In 1805, after describing how the Federalists had re-imposed a British legal system in “A Letter to the Citizens of Pennsylvania”, in an attached “Compass” Thomas Paine wrote:
“There is no article in the Constitution of this State, nor of any of the states, that invests the Government in whole or in part with the power of granting charters or monopolies of any kind; the spirit of the times was then against all such speculation; and therefore the assuming to grant them is unconstitutional, and when obtained by bribery and corruption is criminal.”
In Rights of Man, Vol 2, Paine wrote:
“… I answer not to falsehood or abuse, but proceed to the defects of the English Government.
I begin with charters and corporations.
It is a perversion of terms to say that a charter gives rights. It operates by a contrary effect – that of taking rights away. Rights are inherently in all the inhabitants; but charters, by annulling those rights, in the majority, leave the right, by exclusion, in the hands of a few. If charters were constructed so as to express in direct terms, “that every inhabitant, who is not a member of a corporation, shall not exercise the right of voting,” such charters would, in the face be charters not of rights, but of exclusion. The effect is the same under the form they now stand; and the only persons on whom they operate are the persons whom they exclude.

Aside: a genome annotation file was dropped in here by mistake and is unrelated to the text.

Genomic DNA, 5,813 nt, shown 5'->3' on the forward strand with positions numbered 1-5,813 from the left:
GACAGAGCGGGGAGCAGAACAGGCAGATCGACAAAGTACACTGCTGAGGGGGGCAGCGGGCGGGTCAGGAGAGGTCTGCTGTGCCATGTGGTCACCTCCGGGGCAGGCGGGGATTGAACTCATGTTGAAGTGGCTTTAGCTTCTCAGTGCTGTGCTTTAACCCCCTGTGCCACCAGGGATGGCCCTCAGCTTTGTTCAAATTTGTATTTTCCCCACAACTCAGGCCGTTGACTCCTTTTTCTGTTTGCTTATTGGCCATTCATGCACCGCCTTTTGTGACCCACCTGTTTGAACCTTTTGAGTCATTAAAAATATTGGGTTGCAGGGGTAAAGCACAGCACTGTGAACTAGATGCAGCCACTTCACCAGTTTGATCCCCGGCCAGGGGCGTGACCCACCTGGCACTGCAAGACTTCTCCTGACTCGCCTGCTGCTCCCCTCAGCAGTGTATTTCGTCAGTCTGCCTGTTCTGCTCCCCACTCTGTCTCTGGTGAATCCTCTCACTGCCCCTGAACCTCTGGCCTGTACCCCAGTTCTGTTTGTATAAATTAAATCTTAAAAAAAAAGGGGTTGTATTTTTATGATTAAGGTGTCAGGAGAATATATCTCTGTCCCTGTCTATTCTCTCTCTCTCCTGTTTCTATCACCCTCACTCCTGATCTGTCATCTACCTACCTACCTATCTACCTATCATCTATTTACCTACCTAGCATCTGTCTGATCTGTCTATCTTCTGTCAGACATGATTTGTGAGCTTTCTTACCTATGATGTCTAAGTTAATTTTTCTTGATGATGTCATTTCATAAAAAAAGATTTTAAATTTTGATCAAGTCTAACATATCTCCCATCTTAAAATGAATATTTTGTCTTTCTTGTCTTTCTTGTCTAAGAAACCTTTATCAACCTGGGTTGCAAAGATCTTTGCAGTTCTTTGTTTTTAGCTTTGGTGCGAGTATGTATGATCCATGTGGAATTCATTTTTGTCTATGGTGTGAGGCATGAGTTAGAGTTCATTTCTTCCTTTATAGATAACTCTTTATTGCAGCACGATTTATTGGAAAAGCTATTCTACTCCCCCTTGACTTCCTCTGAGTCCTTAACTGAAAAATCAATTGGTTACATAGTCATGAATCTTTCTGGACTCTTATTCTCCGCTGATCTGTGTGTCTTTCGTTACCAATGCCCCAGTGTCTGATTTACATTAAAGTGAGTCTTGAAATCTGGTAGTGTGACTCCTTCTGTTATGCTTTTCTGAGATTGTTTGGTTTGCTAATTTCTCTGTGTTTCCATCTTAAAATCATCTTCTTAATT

Those whose rights are guaranteed, by not being taken away, exercise no other rights than as members of the community they are entitled to without a charter; and, therefore, all charters have no other than an indirect negative operation. They do not give rights to A, but they make a difference in favour of A by taking away the right of B, and consequently are instruments of injustice.
But charters and corporations have a more extensive evil effect than what relates merely to elections. They are sources of endless contentions in the places where they exist, and they lessen the common rights of national society.“